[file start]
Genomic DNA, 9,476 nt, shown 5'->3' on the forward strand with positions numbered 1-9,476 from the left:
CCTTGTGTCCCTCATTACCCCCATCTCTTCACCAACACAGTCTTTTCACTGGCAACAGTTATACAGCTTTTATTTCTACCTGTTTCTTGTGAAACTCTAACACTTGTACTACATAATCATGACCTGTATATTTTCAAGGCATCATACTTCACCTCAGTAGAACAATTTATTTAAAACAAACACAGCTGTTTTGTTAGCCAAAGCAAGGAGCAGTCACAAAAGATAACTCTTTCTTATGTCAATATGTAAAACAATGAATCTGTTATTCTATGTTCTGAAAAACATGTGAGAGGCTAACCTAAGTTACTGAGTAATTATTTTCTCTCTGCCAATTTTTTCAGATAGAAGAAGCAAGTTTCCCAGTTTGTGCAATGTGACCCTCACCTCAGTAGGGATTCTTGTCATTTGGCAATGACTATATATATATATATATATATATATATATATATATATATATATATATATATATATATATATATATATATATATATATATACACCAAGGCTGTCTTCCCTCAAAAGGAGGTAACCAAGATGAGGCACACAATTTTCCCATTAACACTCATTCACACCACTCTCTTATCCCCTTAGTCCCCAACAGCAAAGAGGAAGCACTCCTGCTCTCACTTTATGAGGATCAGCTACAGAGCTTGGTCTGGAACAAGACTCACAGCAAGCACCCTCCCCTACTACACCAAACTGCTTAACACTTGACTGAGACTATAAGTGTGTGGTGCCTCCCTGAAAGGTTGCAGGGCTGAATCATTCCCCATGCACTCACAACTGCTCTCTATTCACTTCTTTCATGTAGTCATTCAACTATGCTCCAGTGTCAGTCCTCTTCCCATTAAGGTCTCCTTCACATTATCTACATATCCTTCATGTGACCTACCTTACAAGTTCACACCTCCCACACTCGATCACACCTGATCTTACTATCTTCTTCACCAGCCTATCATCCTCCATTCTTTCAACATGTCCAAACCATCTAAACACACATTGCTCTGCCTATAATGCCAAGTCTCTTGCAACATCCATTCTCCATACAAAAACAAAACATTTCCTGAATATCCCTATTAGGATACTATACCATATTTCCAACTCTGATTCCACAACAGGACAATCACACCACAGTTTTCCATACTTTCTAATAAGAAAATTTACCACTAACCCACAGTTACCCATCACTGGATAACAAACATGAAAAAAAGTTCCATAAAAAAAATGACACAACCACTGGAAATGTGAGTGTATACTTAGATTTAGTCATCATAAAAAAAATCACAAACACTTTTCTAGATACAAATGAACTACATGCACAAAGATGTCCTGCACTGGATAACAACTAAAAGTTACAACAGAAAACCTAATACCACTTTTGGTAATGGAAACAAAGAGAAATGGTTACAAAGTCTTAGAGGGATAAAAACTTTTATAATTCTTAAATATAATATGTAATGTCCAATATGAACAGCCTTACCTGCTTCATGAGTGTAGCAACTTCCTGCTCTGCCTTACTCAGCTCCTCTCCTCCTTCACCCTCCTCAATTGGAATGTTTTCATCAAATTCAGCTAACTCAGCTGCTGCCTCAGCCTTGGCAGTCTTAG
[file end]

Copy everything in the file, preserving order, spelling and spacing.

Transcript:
Genomic DNA, 9,476 nt, shown 5'->3' on the forward strand with positions numbered 1-9,476 from the left:
CCTTGTGTCCCTCATTACCCCCATCTCTTCACCAACACAGTCTTTTCACTGGCAACAGTTATACAGCTTTTATTTCTACCTGTTTCTTGTGAAACTCTAACACTTGTACTACATAATCATGACCTGTATATTTTCAAGGCATCATACTTCACCTCAGTAGAACAATTTATTTAAAACAAACACAGCTGTTTTGTTAGCCAAAGCAAGGAGCAGTCACAAAAGATAACTCTTTCTTATGTCAATATGTAAAACAATGAATCTGTTATTCTATGTTCTGAAAAACATGTGAGAGGCTAACCTAAGTTACTGAGTAATTATTTTCTCTCTGCCAATTTTTTCAGATAGAAGAAGCAAGTTTCCCAGTTTGTGCAATGTGACCCTCACCTCAGTAGGGATTCTTGTCATTTGGCAATGACTATATATATATATATATATATATATATATATATATATATATATATATATATATATATATATATATATATATATATATATACACCAAGGCTGTCTTCCCTCAAAAGGAGGTAACCAAGATGAGGCACACAATTTTCCCATTAACACTCATTCACACCACTCTCTTATCCCCTTAGTCCCCAACAGCAAAGAGGAAGCACTCCTGCTCTCACTTTATGAGGATCAGCTACAGAGCTTGGTCTGGAACAAGACTCACAGCAAGCACCCTCCCCTACTACACCAAACTGCTTAACACTTGACTGAGACTATAAGTGTGTGGTGCCTCCCTGAAAGGTTGCAGGGCTGAATCATTCCCCATGCACTCACAACTGCTCTCTATTCACTTCTTTCATGTAGTCATTCAACTATGCTCCAGTGTCAGTCCTCTTCCCATTAAGGTCTCCTTCACATTATCTACATATCCTTCATGTGACCTACCTTACAAGTTCACACCTCCCACACTCGATCACACCTGATCTTACTATCTTCTTCACCAGCCTATCATCCTCCATTCTTTCAACATGTCCAAACCATCTAAACACACATTGCTCTGCCTATAATGCCAAGTCTCTTGCAACATCCATTCTCCATACAAAAACAAAACATTTCCTGAATATCCCTATTAGGATACTATACCATATTTCCAACTCTGATTCCACAACAGGACAATCACACCACAGTTTTCCATACTTTCTAATAAGAAAATTTACCACTAACCCACAGTTACCCATCACTGGATAACAAACATGAAAAAAAGTTCCATAAAAAAAATGACACAACCACTGGAAATGTGAGTGTATACTTAGATTTAGTCATCATAAAAAAAATCACAAACACTTTTCTAGATACAAATGAACTACATGCACAAAGATGTCCTGCACTGGATAACAACTAAAAGTTACAACAGAAAACCTAATACCACTTTTGGTAATGGAAACAAAGAGAAATGGTTACAAAGTCTTAGAGGGATAAAAACTTTTATAATTCTTAAATATAATATGTAATGTCCAATATGAACAGCCTTACCTGCTTCATGAGTGTAGCAACTTCCTGCTCTGCCTTACTCAGCTCCTCTCCTCCTTCACCCTCCTCAATTGGAATGTTTTCATCAAATTCAGCTAACTCAGCTGCTGCCTCAGCCTTGGCAGTCTTAG